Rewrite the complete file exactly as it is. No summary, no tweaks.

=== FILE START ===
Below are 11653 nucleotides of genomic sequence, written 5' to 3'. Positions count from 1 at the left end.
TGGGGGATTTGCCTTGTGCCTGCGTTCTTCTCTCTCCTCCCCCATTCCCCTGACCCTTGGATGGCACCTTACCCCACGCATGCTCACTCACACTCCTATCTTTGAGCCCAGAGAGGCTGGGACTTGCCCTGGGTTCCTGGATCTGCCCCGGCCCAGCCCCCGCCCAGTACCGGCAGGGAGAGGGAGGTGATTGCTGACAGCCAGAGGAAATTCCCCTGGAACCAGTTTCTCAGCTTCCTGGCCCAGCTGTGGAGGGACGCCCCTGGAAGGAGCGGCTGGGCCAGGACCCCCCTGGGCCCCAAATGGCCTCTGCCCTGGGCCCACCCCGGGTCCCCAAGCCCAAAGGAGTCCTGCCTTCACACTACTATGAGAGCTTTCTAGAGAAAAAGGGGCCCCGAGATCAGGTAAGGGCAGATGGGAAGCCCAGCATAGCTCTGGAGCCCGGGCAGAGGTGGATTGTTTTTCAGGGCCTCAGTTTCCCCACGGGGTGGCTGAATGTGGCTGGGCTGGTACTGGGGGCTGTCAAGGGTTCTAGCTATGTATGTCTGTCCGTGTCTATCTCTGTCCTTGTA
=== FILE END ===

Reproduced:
Below are 11653 nucleotides of genomic sequence, written 5' to 3'. Positions count from 1 at the left end.
TGGGGGATTTGCCTTGTGCCTGCGTTCTTCTCTCTCCTCCCCCATTCCCCTGACCCTTGGATGGCACCTTACCCCACGCATGCTCACTCACACTCCTATCTTTGAGCCCAGAGAGGCTGGGACTTGCCCTGGGTTCCTGGATCTGCCCCGGCCCAGCCCCCGCCCAGTACCGGCAGGGAGAGGGAGGTGATTGCTGACAGCCAGAGGAAATTCCCCTGGAACCAGTTTCTCAGCTTCCTGGCCCAGCTGTGGAGGGACGCCCCTGGAAGGAGCGGCTGGGCCAGGACCCCCCTGGGCCCCAAATGGCCTCTGCCCTGGGCCCACCCCGGGTCCCCAAGCCCAAAGGAGTCCTGCCTTCACACTACTATGAGAGCTTTCTAGAGAAAAAGGGGCCCCGAGATCAGGTAAGGGCAGATGGGAAGCCCAGCATAGCTCTGGAGCCCGGGCAGAGGTGGATTGTTTTTCAGGGCCTCAGTTTCCCCACGGGGTGGCTGAATGTGGCTGGGCTGGTACTGGGGGCTGTCAAGGGTTCTAGCTATGTATGTCTGTCCGTGTCTATCTCTGTCCTTGTA